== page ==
Before taking up position for the start of the Dubai 24 hours I had a couple of minutes to run round the grid: or half of it at least. The usual parade of national flags awaited the cars as they formed up.
With 68 cars taking the 2pm start (five would start from the pitlane) the start straight was packed with people and jostling teams trying to get their cars through the throng and into position. As with the pitlane, there were some near misses as drivers just didn't see people or someone stepped out in front of a passing car. Grid almost ready, it was time for us to get to turn one.
There was a big cluster of photographers and video guys hunkered down at turn one ready for the start. Will Roegge and me were up in the bleachers above the corner, which gave us a great view down the length of the start line: we could see all the cars lined up, stretching right back to the final corner.
Two formation laps down, and the red lights went out. Only 23 hours, 59 minutes, 45 seconds of the race left…
The five cars starting from the pitlane streamed out onto the track: some fast cars (such as the Mosler which had originally qualified second) were in this pack so would have to deal with passing slower cars right from the start.
Just three laps into the race the #65 Imsa car was into the backmarkers.
The Z4s were always going to be the main opposition to the Porsche ranks: the car has won several national 24 hour races in the past. There's an autoroute running parallel with the top of the circuit, giving drivers some ideas about where to go after the race…
The Clios were really hammering the kerbs, whereas the GT cars would skirt around them. This meant tight apexes to try and keep speed up, but with the faster cars all around the hatchbacks were always being scattered.
Ever a couple of hours into the race the sides of the track were lethally slippery: spent rubber tyre debris littered the tarmac, meaning if you were forced offline this was going to happen. Spinning Clios are definitely the signature of this race.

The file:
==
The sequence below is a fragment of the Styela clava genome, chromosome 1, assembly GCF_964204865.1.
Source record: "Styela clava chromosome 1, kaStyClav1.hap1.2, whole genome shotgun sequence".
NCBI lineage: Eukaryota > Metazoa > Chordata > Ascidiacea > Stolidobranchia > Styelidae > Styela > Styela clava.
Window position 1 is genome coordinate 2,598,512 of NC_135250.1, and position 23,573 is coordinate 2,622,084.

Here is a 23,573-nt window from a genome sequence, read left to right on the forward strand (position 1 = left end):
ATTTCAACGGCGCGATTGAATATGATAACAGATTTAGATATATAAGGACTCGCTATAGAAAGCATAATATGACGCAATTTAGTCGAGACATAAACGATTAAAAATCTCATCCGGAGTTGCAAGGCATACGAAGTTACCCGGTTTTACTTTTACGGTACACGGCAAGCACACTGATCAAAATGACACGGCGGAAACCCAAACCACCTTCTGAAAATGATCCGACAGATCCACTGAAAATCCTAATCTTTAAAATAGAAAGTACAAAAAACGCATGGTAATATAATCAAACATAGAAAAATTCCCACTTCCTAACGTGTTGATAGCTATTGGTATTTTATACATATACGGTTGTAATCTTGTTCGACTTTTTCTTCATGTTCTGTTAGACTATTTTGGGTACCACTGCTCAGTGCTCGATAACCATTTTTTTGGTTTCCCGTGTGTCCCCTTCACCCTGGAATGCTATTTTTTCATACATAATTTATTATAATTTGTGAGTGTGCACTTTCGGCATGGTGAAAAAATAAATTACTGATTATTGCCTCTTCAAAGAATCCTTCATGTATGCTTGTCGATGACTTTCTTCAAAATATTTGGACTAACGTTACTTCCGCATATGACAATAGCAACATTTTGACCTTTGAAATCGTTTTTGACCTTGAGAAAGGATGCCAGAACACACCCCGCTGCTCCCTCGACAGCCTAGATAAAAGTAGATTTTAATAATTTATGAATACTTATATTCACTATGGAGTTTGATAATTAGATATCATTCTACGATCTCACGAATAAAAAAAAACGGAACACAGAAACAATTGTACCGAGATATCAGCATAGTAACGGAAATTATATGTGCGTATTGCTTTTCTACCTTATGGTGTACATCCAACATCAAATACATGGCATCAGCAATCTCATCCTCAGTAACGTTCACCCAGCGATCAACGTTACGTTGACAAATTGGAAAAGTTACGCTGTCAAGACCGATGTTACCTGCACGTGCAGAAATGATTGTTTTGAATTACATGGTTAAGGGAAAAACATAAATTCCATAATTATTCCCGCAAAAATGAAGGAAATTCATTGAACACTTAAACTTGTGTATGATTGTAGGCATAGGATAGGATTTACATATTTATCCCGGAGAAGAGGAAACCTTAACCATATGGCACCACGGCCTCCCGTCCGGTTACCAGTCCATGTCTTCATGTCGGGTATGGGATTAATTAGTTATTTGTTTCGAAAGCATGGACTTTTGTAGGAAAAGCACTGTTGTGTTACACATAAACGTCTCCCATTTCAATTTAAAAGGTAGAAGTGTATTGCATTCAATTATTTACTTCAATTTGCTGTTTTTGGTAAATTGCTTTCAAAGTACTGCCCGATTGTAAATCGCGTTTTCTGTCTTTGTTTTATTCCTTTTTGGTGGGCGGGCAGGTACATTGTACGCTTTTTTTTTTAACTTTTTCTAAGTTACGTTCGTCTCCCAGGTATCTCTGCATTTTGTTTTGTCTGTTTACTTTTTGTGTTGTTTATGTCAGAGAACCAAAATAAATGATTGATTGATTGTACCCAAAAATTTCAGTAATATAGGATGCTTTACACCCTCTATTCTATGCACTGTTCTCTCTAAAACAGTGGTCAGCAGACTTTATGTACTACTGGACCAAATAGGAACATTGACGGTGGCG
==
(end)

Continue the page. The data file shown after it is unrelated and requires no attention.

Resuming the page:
An hour in and the Mosler was already up to 10th place.
Dropping back was the Czech ARC Bratislava Porsche 997 which hit trouble in the third hour and gradually slipped completely out of contention.
Meanwhile at the front the Imsa Porsche continued to hammer in the laps, its only drawback being fuel tank size meaning it would have to stop every 50 minutes or so compared to 2 hours for Cup cars and almost four hours for some of the diesel hatchbacks!
The Ascari KZ1-R had a great start but suffered a broken front suspension in only the second hour of the race. 20 minutes of repair time sent the Ascari plummeting down the order.
Local team Al Faisal Racing's BMW M3 GT4 was in a pitched battle with two other UAE-run Aston Martin Vantages for the first few hours of the race.
Britiish team Povey Motorsport's BMW M3 E46. I liked that it was running with old-school BMW racing chequers.
The Hungarian-built Brokernet Silver Sting is powered by a Porsche 3.6 litre flat six from a 911 GT3. It's seen on the track pretty exclusively in the one-off enduros.
The NFS Porsche was benefitting from great fuel economy: it would break the top 10 by the fourth hour.
But the #66 Imsa Porsche continued to lead, only temporarily dropping back every hour with its more frequent fuel stops.
It's a shame that the Solution F Touring Cups weren't as fast as they looked…
If the Imsa 997 could be relied on to be near the front then the Holden Commodore could be relied on to be spitting fire at every opportunity.
All the SEAT Leon Supercopas looked very aggressive out on track: the two SUNRED cars were faster courtesy of their driver line-ups and hovered around the overall top 20.
The #78 SUNRED Leon had its night-light cluster installed from the start of the race unlike its #74 sister car.
Team Black Falcon's E92 BMW M3 was only a minute behind the SEATs on the road.
The sun began to lower in the sky around 4pm and was rapidly disappearing by 5pm, casting long shadows and meaning night was drawing in. The race was only three hours old, but already there had been casualties: the Mitsubishi Evo X had an engine fire that burnt out its loom; the Rush Porsche had a heavily damaged rear end; First Motorsports Ferrari 430 had gearbox problems just 20 minutes in and an Aston was also in trouble. The top 10 was Porsche 997 vs BMW Z4s, but there were still 21 hours to go. And then came the dark.